Akemi's Anime World

Unlicensed Anime Company

A bit of info about Unlicensed.

Company Overview

These anime aren't licensed for distribution in North America and never have been. An increasingly small percentage of anime falls into this category, but a number of very old shows, less-popular new ones, and a few inexplicable ones still haven't seen commercial release. A surprisingly large percentage, however, have been fansubbed.

What this means both in terms of legality and for the future of the animation industry is still an open question, but the bottom line is that "not officially licensed" is rarely a barrier to finding, watching, and enjoying anime.

Their Catalog


What Their Releases Are Like

While unlicensed anime isn't legally or officially available in the US and elsewhere, fansubs exist for nearly every newer show and quite a few older ones as well. The quality ranges from awful, with sloppy, inaccurate subtitles and poor video, to on par with professional translations--accurate, acceptably written, and with beautiful high-def video files. The majority of new (and even older) shows fall into the latter category these days.

Way back when, fansubs were rare things distributed by mail or hand--you would mail or give a tape to someone else, who would then copy it and send it back to you. The quality of these videos was, for obvious reasons, usually atrocious--even in the cases the translation was ok and the subtitling system was professional grade, it was a second or higher generation VHS copy, so it was almost always a blurry mess.

By the time DVD-Rs were cheap and common enough to replace tapes in this role, broadband had already become so widespread that physical distribution was unnecessary. First on Hotline and the replacements that sprang up when it died, through the modern Bittorrent era, fansubs spread so fast and wide that almost anything one could want is easy to find, usually in DVD (or better, now that HDTV is near-universal for anime broadcast) quality.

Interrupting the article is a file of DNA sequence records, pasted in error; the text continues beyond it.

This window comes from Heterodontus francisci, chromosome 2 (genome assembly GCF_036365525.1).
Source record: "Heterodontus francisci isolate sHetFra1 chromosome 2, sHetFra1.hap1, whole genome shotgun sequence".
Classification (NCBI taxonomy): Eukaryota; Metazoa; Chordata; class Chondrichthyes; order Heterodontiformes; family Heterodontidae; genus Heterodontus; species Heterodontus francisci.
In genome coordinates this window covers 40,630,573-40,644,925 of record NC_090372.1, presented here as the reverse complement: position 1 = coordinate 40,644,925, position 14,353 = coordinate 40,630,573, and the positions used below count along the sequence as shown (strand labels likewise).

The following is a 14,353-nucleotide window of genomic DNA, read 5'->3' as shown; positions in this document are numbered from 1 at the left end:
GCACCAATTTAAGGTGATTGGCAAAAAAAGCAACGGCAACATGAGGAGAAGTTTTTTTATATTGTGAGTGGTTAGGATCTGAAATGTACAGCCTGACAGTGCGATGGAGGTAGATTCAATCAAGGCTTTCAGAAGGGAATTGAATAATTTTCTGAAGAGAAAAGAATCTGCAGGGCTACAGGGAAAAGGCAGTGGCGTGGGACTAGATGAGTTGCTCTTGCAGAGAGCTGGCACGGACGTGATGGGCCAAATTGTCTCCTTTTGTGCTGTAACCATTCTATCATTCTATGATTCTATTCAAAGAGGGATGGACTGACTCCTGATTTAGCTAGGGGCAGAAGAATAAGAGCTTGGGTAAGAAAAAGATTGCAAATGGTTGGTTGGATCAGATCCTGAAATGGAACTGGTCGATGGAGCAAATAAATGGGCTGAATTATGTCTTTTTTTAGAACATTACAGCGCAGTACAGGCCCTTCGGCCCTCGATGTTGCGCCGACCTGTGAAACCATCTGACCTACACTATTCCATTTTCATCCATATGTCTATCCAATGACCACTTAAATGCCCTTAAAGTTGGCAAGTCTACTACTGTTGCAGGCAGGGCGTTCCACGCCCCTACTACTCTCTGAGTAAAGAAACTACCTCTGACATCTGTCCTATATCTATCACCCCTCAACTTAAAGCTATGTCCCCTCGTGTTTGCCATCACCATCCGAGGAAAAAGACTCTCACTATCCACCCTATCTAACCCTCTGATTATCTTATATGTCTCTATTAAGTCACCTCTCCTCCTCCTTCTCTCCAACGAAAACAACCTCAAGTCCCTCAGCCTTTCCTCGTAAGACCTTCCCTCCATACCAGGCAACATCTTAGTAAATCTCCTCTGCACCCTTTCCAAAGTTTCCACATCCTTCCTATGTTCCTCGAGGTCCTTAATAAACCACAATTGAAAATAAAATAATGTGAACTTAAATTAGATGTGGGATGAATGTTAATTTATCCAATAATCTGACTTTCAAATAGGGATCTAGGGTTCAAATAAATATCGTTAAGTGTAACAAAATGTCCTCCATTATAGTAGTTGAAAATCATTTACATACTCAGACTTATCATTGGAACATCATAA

Then there are bootlegs--usually originating from Taiwan or China, with their loose copyright laws, these apparently-legit-looking box sets are cheap and easy enough to find, but provide nothing in the way of compensation to the creators of the anime. Even if the quality were impeccable, it makes little sense to pay money for something effectively illegal, and certainly dishonest, when you could just as easily get it for free in fansubbed form, which certainly is no worse for the creators, and at least doesn't give money to the bootleggers. As for quality, the range is again from professional to poor, with something of a slant toward the lower end--in particular, translations are often weak, sometimes hilariously bad, since the translators often don't have Japanese or English as their first language.